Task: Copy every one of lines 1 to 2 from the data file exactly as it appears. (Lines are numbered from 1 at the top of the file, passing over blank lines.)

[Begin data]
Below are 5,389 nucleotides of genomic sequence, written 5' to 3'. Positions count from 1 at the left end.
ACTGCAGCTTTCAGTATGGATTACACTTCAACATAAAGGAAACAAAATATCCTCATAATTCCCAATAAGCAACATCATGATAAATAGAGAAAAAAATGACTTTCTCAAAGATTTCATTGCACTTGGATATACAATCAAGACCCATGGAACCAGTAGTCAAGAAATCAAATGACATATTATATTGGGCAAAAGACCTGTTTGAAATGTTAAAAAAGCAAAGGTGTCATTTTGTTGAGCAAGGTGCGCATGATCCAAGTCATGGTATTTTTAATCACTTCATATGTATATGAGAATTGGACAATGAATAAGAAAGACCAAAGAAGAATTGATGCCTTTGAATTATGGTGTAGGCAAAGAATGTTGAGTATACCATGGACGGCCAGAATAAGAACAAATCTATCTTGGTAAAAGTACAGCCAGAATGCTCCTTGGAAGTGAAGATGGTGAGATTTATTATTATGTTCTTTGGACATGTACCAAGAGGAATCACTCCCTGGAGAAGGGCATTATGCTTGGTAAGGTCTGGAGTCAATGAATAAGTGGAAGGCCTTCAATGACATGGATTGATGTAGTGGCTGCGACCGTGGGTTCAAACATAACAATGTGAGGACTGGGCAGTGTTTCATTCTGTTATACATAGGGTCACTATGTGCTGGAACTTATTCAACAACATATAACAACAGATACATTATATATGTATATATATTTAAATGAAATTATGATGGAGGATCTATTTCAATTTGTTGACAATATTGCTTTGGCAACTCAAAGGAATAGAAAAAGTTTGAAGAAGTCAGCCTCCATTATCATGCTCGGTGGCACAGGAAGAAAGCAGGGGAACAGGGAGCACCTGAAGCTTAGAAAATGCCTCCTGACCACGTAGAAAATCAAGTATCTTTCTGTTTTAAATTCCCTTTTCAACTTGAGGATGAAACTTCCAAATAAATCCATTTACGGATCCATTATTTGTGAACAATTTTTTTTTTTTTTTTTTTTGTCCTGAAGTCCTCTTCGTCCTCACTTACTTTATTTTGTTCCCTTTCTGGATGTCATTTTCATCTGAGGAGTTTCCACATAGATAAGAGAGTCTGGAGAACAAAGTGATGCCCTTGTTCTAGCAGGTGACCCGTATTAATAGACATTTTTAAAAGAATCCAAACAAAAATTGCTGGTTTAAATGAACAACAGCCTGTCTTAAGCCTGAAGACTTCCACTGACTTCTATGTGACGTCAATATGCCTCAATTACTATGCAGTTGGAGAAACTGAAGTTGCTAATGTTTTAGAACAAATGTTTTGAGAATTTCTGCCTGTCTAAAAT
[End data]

Below are 5,389 nucleotides of genomic sequence, written 5' to 3'. Positions count from 1 at the left end.
ACTGCAGCTTTCAGTATGGATTACACTTCAACATAAAGGAAACAAAATATCCTCATAATTCCCAATAAGCAACATCATGATAAATAGAGAAAAAAATGACTTTCTCAAAGATTTCATTGCACTTGGATATACAATCAAGACCCATGGAACCAGTAGTCAAGAAATCAAATGACATATTATATTGGGCAAAAGACCTGTTTGAAATGTTAAAAAAGCAAAGGTGTCATTTTGTTGAGCAAGGTGCGCATGATCCAAGTCATGGTATTTTTAATCACTTCATATGTATATGAGAATTGGACAATGAATAAGAAAGACCAAAGAAGAATTGATGCCTTTGAATTATGGTGTAGGCAAAGAATGTTGAGTATACCATGGACGGCCAGAATAAGAACAAATCTATCTTGGTAAAAGTACAGCCAGAATGCTCCTTGGAAGTGAAGATGGTGAGATTTATTATTATGTTCTTTGGACATGTACCAAGAGGAATCACTCCCTGGAGAAGGGCATTATGCTTGGTAAGGTCTGGAGTCAATGAATAAGTGGAAGGCCTTCAATGACATGGATTGATGTAGTGGCTGCGACCGTGGGTTCAAACATAACAATGTGAGGACTGGGCAGTGTTTCATTCTGTTATACATAGGGTCACTATGTGCTGGAACTTATTCAACAACATATAACAACAGATACATTATATATGTATATATATTTAAATGAAATTATGATGGAGGATCTATTTCAATTTGTTGACAATATTGCTTTGGCAACTCAAAGGAATAGAAAAAGTTTGAAGAAGTCAGCCTCCATTATCATGCTCGGTGGCACAGGAAGAAAGCAGGGGAACAGGGAGCACCTGAAGCTTAGAAAATGCCTCCTGACCACGTAGAAAATCAAGTATCTTTCTGTTTTAAATTCCCTTTTCAACTTGAGGATGAAACTTCCAAATAAATCCATTTACGGATCCATTATTTGTGAACAATTTTTTTTTTTTTTTTTTTTGTCCTGAAGTCCTCTTCGTCCTCACTTACTTTATTTTGTTCCCTTTCTGGATGTCATTTTCATCTGAGGAGTTTCCACATAGATAAGAGAGTCTGGAGAACAAAGTGATGCCCTTGTTCTAGCAGGTGACCCGTATTAATAGACATTTTTAAAAGAATCCAAACAAAAATTGCTGGTTTAAATGAACAACAGCCTGTCTTAAGCCTGAAGACTTCCACTGACTTCTATGTGACGTCAATATGCCTCAATTACTATGCAGTTGGAGAAACTGAAGTTGCTAATGTTTTAGAACAAATGTTTTGAGAATTTCTGCCTGTCTAAAAT